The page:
OCD Purse Lady at the 7–11: You bought your cigarettes and Lotto tickets. Your transaction ended a while ago. The cashier is waiting for me to put my stuff on the counter so he can ring it up. But I can’t, because you’re still standing there, arranging the contents of your purse just so. You can’t just slap everything into your pocketbook and deal with it later, on your own time, when you’re not in my way. No, that would be too considerate. You need to put that change in the coin pocket on the outside of the wallet right now, except for the two pennies with gunk on them, those go in the separate coin purse for dirty coins that lives somewhere at the bottom of the bag, and the Lotto tickets need to go in the inside pocket on the other side of the wallet with the cancelled checks and the receipts from the last six years of gas station visits, and then the wallet goes inside the purse next to the hairbrush and hand sanitizer and hair gel and moisturizing lotion, while the cigarettes need to be in the outside pocket of the purse underneath the newspaper but above the keys and the lipstick and the maxi‐pads and the sunglasses, and the iPhone goes on top of all that, and there’s really no way of fitting it all in there properly without taking it all out and reloading the bag one item at a time FUCK YOU FUCK YOU GET OUT OF MY WAY. Go deal with your pack rat issues anywhere else. NB: Lest anyone think I am unfairly castigating one gender here — guys do this too, and it’s just as annoying. But the ubiquitous purse acts as an enabler in a way that most men’s wallets cannot.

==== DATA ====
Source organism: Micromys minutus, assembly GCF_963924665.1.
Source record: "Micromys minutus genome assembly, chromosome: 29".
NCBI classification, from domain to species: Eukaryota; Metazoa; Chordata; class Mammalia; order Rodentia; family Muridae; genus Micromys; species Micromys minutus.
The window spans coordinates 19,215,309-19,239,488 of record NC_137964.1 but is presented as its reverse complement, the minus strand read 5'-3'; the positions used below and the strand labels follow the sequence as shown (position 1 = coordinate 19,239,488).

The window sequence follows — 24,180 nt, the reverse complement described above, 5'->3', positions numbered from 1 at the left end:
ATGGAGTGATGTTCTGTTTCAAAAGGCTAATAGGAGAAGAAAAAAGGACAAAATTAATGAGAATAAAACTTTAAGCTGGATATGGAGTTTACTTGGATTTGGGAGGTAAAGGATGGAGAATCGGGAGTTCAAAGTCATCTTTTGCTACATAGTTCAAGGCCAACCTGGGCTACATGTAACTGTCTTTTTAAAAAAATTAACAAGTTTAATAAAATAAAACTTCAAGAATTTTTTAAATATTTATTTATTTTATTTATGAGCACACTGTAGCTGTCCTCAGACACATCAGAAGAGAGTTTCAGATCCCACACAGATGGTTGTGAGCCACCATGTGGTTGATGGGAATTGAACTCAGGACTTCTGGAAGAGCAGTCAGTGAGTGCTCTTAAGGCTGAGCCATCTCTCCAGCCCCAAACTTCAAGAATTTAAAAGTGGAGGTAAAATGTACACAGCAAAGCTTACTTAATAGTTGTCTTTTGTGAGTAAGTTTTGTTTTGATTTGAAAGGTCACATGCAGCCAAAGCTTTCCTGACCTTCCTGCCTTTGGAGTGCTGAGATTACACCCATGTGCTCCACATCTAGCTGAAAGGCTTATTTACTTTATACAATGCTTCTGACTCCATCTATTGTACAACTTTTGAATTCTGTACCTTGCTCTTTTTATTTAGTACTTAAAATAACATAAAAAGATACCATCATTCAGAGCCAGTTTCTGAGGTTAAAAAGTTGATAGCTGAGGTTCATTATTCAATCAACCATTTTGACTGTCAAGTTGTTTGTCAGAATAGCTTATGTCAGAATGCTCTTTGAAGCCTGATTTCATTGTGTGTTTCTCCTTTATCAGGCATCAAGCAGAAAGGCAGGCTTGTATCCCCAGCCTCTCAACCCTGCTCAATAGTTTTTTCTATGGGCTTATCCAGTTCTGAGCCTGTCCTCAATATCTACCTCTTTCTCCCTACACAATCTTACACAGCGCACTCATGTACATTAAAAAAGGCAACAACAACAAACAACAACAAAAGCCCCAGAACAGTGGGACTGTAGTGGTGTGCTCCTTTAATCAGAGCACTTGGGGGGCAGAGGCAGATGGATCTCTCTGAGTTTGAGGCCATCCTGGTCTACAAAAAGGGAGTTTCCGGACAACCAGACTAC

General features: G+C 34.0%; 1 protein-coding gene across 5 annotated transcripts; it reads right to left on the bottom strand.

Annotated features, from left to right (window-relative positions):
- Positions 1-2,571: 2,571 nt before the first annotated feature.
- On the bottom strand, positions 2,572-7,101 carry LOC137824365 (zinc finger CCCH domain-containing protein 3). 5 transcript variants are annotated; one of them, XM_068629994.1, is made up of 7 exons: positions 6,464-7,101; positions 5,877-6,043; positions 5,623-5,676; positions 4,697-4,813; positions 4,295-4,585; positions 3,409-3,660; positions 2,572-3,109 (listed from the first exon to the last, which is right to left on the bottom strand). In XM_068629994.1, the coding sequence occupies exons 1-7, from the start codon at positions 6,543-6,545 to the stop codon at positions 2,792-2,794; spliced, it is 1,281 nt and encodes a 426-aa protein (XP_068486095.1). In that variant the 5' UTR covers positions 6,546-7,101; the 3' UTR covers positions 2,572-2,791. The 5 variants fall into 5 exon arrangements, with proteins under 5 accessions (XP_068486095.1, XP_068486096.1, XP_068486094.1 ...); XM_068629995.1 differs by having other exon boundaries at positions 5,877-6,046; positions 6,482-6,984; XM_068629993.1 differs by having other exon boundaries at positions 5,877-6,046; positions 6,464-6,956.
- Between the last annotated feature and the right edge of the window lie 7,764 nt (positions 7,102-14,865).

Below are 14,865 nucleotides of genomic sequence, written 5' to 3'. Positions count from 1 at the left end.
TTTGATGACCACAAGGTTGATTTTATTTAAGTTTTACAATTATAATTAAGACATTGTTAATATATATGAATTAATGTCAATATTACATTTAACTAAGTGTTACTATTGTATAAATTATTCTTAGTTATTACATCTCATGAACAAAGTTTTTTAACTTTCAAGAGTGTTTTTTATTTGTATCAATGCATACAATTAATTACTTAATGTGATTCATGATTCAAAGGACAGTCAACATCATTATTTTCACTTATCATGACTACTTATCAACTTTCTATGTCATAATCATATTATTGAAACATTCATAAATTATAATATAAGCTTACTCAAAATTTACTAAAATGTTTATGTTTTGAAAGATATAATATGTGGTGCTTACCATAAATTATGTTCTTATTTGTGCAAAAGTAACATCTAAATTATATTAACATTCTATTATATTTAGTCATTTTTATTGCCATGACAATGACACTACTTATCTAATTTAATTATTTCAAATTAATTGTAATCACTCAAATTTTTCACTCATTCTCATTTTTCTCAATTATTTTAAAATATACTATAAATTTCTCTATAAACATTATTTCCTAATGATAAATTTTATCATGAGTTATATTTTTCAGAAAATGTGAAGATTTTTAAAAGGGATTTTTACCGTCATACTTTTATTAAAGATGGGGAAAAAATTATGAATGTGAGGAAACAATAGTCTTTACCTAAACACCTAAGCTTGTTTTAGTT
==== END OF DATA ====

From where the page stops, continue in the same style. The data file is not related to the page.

The Consumer Patriarch: I don’t mind that you brought your wife and all six of your kids and your corpulent in‐laws and their matching Rascal scooters to the store with you. But when you’re standing statue‐still in front of the one exit door with the whole herd of them milling slowly around you like dazed goldfish, yawning and chatting and checking your goddamn email on your goddamn cell phones as you wait for the one straggler in your party, I BEGIN TO MIND VERY FUCKING MUCH. I also mind when you pull this shit in front of the bathroom, or the escalator, or the fire escape. What the fuck is wrong with you people that you find the one choke point in the whole goddamn place and form a human blockade? Well, perhaps “human” is a stretch. More like lowing cattle just begging to be culled.